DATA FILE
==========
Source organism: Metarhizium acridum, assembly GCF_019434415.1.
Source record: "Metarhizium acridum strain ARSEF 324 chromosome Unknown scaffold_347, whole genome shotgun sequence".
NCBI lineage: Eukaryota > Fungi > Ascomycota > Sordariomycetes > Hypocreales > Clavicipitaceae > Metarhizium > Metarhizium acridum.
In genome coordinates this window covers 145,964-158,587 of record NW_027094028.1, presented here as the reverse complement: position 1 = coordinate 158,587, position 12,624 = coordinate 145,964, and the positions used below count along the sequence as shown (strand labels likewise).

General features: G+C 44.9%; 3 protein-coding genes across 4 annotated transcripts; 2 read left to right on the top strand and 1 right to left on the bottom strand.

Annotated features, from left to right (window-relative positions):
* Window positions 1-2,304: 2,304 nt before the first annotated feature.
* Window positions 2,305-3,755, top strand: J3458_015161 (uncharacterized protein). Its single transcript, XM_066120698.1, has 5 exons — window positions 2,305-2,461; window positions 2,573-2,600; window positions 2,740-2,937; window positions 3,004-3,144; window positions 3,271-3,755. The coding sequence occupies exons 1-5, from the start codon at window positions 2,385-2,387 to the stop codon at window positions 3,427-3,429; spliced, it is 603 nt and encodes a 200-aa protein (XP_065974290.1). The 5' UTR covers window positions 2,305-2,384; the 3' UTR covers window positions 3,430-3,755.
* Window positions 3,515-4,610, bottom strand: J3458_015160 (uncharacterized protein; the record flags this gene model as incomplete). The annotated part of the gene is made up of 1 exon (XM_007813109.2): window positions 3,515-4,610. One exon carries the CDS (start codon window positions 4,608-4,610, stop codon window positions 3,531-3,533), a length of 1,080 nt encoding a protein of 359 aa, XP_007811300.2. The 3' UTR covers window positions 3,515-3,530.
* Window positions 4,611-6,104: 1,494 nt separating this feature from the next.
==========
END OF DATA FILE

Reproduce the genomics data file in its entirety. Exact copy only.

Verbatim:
Source organism: Metarhizium acridum, assembly GCF_019434415.1.
Source record: "Metarhizium acridum strain ARSEF 324 chromosome Unknown scaffold_347, whole genome shotgun sequence".
NCBI lineage: Eukaryota > Fungi > Ascomycota > Sordariomycetes > Hypocreales > Clavicipitaceae > Metarhizium > Metarhizium acridum.
In genome coordinates this window covers 145,964-158,587 of record NW_027094028.1, presented here as the reverse complement: position 1 = coordinate 158,587, position 12,624 = coordinate 145,964, and the positions used below count along the sequence as shown (strand labels likewise).

General features: G+C 44.9%; 3 protein-coding genes across 4 annotated transcripts; 2 read left to right on the top strand and 1 right to left on the bottom strand.

Annotated features, from left to right (window-relative positions):
* Window positions 1-2,304: 2,304 nt before the first annotated feature.
* Window positions 2,305-3,755, top strand: J3458_015161 (uncharacterized protein). Its single transcript, XM_066120698.1, has 5 exons — window positions 2,305-2,461; window positions 2,573-2,600; window positions 2,740-2,937; window positions 3,004-3,144; window positions 3,271-3,755. The coding sequence occupies exons 1-5, from the start codon at window positions 2,385-2,387 to the stop codon at window positions 3,427-3,429; spliced, it is 603 nt and encodes a 200-aa protein (XP_065974290.1). The 5' UTR covers window positions 2,305-2,384; the 3' UTR covers window positions 3,430-3,755.
* Window positions 3,515-4,610, bottom strand: J3458_015160 (uncharacterized protein; the record flags this gene model as incomplete). The annotated part of the gene is made up of 1 exon (XM_007813109.2): window positions 3,515-4,610. One exon carries the CDS (start codon window positions 4,608-4,610, stop codon window positions 3,531-3,533), a length of 1,080 nt encoding a protein of 359 aa, XP_007811300.2. The 3' UTR covers window positions 3,515-3,530.
* Window positions 4,611-6,104: 1,494 nt separating this feature from the next.